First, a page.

A children’s charity has been given permission to challenge the legality of the Police and Criminal Evidence Act code of practice and the failure of government and police to provide adequate support and protection to 17-year-olds in police custody.

The High Court granted permission yesterday for Just for Kids Law to bring judicial review proceedings in relation to the treatment of 17-year-olds as adults detained in police custody or subject to questioning.

The United Nations Convention of the Rights of the Child states that every person under 18 must be treated as a child, unless the age of majority in their country is reached earlier. In the UK the age of majority is 18.

But under the PACE code of practice, issued by the home secretary, 17-year-olds are treated as adults and only given the protections afforded to other children, such as access to an appropriate adult, at the discretion of the police.

Just for Kids Law and Doughty Street’s Caoilfhionn Gallagher will argue that this puts the home secretary and the Metropolitan police in violation of both international and domestic law.

They will also challenge the failure of the Met to comply with its statutory duty to safeguard and promote the welfare of children, under section 11 of the Children Act 2004.

The child concerned is a 17-year-old with no criminal record who was detained at a London police station for over 12 hours without the assistance of an appropriate adult and without being able to speak to his mother. His family was not told of his whereabouts for hours, even though the child had specifically asked for his mother to be informed and for her assistance at the police station.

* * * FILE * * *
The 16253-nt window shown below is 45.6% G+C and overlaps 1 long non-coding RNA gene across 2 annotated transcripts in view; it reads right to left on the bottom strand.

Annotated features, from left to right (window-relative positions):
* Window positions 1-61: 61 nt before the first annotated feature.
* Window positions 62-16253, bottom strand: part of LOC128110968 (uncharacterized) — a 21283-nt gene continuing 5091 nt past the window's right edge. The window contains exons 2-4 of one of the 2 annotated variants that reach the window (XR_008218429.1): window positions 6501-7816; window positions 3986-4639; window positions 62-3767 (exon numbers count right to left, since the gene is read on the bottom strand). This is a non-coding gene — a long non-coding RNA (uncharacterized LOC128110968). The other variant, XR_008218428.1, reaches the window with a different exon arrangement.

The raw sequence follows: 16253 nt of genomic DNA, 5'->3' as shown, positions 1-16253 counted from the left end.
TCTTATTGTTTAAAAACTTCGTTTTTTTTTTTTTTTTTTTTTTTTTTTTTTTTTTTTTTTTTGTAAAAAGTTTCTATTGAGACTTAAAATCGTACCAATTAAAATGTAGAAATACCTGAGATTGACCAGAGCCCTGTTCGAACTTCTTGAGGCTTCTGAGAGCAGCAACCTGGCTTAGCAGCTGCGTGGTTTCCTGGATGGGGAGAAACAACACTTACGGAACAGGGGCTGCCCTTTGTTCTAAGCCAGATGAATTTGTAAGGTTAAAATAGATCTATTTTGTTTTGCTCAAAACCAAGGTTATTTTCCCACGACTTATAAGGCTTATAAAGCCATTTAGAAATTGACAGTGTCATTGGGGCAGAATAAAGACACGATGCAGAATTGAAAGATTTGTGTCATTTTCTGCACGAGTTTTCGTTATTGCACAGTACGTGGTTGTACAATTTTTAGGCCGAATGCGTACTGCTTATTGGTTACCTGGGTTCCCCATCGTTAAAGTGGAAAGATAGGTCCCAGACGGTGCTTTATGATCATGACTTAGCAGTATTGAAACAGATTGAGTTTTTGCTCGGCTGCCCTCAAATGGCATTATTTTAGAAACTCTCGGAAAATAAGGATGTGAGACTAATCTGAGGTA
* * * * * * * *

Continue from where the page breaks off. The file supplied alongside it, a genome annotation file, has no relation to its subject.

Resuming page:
Director of Just for Kids Law Shauneen Lambe said: ‘In our experience, this is not an isolated incident; 17-year-olds are routinely treated as adults when dealing with police.

‘Just for Kids Law believes that all children should be entitled to the same protection at the police station. Young people can be traumatised by their experience at the police station and the role of an appropriate adult is to ensure and monitor the child’s wellbeing.’

The chief executive of the Howard League for Penal Reform, Frances Crook, welcomed the High Court’s decision and said: ‘It is simply wrong that 17-year-olds in police custody are not considered children and not afforded protections such as access to an appropriate adult.

‘As it stands, vulnerable 17-year-olds will only be provided with access to an appropriate adult at the discretion of the police. Yet we are aware that this discretion is seldom exercised.’